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Trump Berates Reporter Who Asked For Message To Scared Americans: ‘That’s A Nasty Question’

If President Donald Trump was on the path toward getting the American people to believe he was changing his tone earlier this week on the issue of his handling the coronavirus, he may have undone that goodwill work on Friday.

The White House/Wikimedia

Some quick background: On Thursday, Trump had promoted a possible treatment for coronavirus, citing an anti-malarial drug as a means to help those who become afflicted with the disease. Trump claimed, however, that the FDA had approved the drug for use with coronavirus patients — yet the FDA hasn’t yet done any tests to verify it would be beneficial to carry out.

On Friday, Dr. Anthony Fauci, director of the National Institute of Allergy and Infectious Diseases, tried to backtrack a little on those claims, calling Trump’s hopes “anecdotal.”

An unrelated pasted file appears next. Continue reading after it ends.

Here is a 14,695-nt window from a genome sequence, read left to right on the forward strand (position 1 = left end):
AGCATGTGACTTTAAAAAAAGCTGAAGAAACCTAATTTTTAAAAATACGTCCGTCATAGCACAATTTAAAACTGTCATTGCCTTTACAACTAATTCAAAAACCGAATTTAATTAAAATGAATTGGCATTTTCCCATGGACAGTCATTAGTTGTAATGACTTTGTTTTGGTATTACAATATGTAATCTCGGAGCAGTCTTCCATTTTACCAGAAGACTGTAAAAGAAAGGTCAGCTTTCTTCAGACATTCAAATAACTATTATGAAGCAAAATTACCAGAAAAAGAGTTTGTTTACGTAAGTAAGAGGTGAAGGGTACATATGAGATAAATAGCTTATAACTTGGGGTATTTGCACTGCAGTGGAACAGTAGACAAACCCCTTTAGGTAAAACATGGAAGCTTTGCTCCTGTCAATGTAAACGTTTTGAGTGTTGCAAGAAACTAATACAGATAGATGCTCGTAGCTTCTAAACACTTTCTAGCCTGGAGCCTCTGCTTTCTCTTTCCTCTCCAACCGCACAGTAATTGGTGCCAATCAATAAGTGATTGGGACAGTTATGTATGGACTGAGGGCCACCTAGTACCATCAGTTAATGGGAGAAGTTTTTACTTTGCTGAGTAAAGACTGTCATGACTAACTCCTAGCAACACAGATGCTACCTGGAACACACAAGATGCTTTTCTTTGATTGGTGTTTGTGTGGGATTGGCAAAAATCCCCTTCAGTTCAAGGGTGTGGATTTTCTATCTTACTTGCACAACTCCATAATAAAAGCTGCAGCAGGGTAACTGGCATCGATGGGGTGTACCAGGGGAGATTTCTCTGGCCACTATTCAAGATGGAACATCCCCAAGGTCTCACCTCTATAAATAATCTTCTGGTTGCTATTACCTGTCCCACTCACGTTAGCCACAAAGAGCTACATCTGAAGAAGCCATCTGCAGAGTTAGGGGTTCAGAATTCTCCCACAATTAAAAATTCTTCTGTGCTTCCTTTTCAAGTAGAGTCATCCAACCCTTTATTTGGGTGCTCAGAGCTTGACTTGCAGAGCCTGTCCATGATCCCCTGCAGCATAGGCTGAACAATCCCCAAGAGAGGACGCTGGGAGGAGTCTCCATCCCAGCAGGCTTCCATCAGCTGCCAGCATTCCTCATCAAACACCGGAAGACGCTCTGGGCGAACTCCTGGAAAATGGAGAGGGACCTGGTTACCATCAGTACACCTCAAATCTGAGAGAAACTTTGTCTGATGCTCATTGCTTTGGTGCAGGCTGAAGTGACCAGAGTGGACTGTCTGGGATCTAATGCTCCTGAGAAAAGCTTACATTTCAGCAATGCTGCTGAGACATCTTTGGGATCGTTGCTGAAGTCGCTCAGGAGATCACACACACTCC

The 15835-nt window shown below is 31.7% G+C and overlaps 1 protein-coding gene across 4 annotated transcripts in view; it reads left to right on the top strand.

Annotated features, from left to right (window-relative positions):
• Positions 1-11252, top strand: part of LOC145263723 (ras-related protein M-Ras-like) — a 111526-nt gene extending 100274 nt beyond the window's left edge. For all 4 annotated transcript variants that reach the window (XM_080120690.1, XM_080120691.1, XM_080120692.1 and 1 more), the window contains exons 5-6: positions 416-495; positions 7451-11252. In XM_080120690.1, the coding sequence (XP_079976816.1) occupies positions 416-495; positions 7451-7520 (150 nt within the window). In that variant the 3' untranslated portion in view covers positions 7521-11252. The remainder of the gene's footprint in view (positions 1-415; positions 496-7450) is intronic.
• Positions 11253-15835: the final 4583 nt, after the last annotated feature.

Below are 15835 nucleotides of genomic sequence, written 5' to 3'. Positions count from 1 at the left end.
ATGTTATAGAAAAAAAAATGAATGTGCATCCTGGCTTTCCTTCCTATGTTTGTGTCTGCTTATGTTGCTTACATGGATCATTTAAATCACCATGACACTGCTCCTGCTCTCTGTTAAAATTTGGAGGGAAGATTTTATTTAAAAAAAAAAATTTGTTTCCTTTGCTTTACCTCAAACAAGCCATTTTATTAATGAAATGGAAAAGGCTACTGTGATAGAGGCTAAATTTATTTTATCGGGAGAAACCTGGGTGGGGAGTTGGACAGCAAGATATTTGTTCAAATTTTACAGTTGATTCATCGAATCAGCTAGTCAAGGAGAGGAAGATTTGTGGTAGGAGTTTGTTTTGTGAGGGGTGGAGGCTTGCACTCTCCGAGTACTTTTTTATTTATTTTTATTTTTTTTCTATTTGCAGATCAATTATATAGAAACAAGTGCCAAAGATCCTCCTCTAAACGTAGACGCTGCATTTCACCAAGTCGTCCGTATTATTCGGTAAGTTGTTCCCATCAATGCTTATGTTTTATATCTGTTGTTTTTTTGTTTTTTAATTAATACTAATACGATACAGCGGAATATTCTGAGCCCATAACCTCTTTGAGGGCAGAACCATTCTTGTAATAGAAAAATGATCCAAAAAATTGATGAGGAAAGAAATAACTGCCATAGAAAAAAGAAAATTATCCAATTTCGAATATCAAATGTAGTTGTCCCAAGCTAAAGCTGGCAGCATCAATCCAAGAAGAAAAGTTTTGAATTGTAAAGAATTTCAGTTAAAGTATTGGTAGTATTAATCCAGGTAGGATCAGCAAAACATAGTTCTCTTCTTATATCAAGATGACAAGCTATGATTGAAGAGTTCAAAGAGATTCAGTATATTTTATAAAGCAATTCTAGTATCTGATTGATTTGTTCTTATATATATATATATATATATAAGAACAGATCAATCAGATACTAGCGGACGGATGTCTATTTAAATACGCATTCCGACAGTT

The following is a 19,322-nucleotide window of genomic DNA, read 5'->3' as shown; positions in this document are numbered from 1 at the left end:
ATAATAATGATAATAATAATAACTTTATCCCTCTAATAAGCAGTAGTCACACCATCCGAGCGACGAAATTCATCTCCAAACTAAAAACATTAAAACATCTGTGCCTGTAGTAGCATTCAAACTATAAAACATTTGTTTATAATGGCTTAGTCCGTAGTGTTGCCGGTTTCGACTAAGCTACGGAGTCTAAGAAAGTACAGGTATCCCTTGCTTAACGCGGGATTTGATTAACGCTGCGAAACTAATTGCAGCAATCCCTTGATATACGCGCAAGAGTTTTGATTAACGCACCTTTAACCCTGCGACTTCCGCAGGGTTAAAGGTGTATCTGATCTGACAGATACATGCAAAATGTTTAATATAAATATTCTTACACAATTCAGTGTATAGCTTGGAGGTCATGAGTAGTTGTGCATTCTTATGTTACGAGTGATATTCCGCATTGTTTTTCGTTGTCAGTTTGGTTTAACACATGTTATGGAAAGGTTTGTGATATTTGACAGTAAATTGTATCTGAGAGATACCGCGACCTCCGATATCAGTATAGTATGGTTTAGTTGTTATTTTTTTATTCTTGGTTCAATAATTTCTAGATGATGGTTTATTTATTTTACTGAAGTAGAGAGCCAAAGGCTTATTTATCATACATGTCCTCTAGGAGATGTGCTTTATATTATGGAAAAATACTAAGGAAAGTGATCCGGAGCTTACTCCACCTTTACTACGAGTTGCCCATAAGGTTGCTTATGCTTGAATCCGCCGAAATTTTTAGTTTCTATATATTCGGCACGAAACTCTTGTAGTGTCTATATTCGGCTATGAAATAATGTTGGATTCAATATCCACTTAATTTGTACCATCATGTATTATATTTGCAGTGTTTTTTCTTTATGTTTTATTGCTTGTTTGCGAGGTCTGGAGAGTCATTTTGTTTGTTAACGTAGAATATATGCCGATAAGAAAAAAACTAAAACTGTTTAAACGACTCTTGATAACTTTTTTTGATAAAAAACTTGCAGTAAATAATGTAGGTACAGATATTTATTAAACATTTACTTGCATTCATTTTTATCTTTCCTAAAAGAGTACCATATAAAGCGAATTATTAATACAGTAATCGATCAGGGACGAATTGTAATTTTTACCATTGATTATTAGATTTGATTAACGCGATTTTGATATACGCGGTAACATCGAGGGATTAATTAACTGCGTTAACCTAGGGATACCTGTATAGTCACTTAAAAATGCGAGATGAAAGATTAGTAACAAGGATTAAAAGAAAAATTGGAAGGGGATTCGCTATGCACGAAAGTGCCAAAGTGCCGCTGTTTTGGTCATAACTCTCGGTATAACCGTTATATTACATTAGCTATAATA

“You really can’t make any definitive statement about it” at this time, Fauci said.

Trump was then asked by NBC News reporter Peter Alexander about whether his “positive spin” on the drug as a treatment option was giving Americans “a false sense of hope.”

Trump rejected that notion. “No, I don’t think so. It may work, it may not work,” he said. “I feel good about. That’s all it is, it’s a feeling.”

Alexander followed up with his question, asking Trump what his message might be to millions of Americans “who are scared right now?”

An indignant Trump blasted the reporter for asking such a question.

“I say that you’re a terrible reporter. That’s what I say. I think that’s a very nasty question,” Trump said.

He went on, accusing Alexander of promoting “sensationalism.”

It is not unusual for presidents to speak out and give messages of hope or respond to questions about what they might say to the American people in a time of crisis.

Featured image credit: The White House/Wikimedia



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